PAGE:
More honesty: Migrants and Expats

I was poking around Google for more tabloid reporting on Brexit, and found this headline from The Sun:

Brussels ‘plotted for weeks’ to scupper Theresa May’s deal to secure fate of Brit expats in Europe and EU migrants in the UK

The British in Europe are “expats”, while the Europeans in Britain are migrants. Opinions differ, but to me the word expat is redolent of colonialism. An expat, in British vernacular, resides only temporarily in the benighted country where he labours to construct a simulacrum of civilisation, even if measured by calendar time he has spent most of his life there and never actually returns “home”. A migrant — not even an immigrant, which has a certain nobility to it — is an ethnic and civilisational climber, probably swarthy and reeking of garlic, who can wish nothing more than to leave his degraded origins behind him.

Unusual honesty from the tabloid press

The response to the French election in the nationalist UK press is unusually revealing. The Daily Mail left it off the front page entirely, though it had touted Le Pen after the first round. The Daily Telegraph and the Daily Mirror published headlines that present Macron’s election as a setback for Britain’s Brexit plans. The Telegraph wrote “France’s new hope puts cloud over Brexit”, while the Mirror had “Why the new French leader could be bad for Brexit deal”. (The Daily Mirror, it should be noted, opposed Brexit.)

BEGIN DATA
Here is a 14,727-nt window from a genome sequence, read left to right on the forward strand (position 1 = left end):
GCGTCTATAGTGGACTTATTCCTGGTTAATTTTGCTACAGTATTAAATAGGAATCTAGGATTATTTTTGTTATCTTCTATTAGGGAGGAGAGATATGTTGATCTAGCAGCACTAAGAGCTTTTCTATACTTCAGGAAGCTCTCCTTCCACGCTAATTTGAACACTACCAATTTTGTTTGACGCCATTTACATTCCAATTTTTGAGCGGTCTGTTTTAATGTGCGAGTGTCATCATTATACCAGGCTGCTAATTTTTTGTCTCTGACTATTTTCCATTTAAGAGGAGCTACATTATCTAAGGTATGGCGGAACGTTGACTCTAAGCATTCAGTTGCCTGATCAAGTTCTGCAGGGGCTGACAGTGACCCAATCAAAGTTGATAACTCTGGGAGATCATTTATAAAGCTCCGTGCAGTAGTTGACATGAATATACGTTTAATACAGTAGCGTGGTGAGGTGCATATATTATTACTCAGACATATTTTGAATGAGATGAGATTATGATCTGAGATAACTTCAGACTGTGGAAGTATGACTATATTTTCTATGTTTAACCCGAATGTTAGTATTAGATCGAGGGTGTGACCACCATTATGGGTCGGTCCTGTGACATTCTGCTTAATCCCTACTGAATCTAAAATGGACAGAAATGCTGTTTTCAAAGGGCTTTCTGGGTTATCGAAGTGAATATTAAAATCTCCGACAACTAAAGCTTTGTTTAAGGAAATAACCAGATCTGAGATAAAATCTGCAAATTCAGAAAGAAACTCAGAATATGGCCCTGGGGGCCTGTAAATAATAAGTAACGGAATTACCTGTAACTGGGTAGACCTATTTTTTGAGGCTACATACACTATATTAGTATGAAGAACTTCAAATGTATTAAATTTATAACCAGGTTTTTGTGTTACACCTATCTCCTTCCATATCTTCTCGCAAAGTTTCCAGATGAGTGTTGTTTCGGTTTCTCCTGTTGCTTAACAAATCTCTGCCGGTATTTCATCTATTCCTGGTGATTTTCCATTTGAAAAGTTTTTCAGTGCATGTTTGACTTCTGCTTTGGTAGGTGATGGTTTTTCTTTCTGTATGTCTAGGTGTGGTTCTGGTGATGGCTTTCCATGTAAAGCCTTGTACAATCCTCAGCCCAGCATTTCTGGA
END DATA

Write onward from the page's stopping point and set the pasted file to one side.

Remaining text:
If the only thing that could be good for Brexit would be for France to elect a fascist president, doesn’t it kind of make you wonder about the wisdom of the whole project?

Rejecting Voltaire?

Emmanuel Macron’s election speech was reassuring. Intriguing that he took his long walk to the podium with the European anthem playing, rather than the French. One thing that disappointed me: He rejected fear, lies, division, fatalism, all good things to reject, but I just can’t get behind

Nous ne céderons rien à… l’ironie…

I don’t see how he can claim to be defending the values of the Enlightenment.

The word he used at the beginning interested me:

Je sais qu’il ne s’agit pas là d’un blanc-seing.

I’ve never heard the word blanc-seing before. It’s funny that we use a french phrase, carte blanche, for the same thing.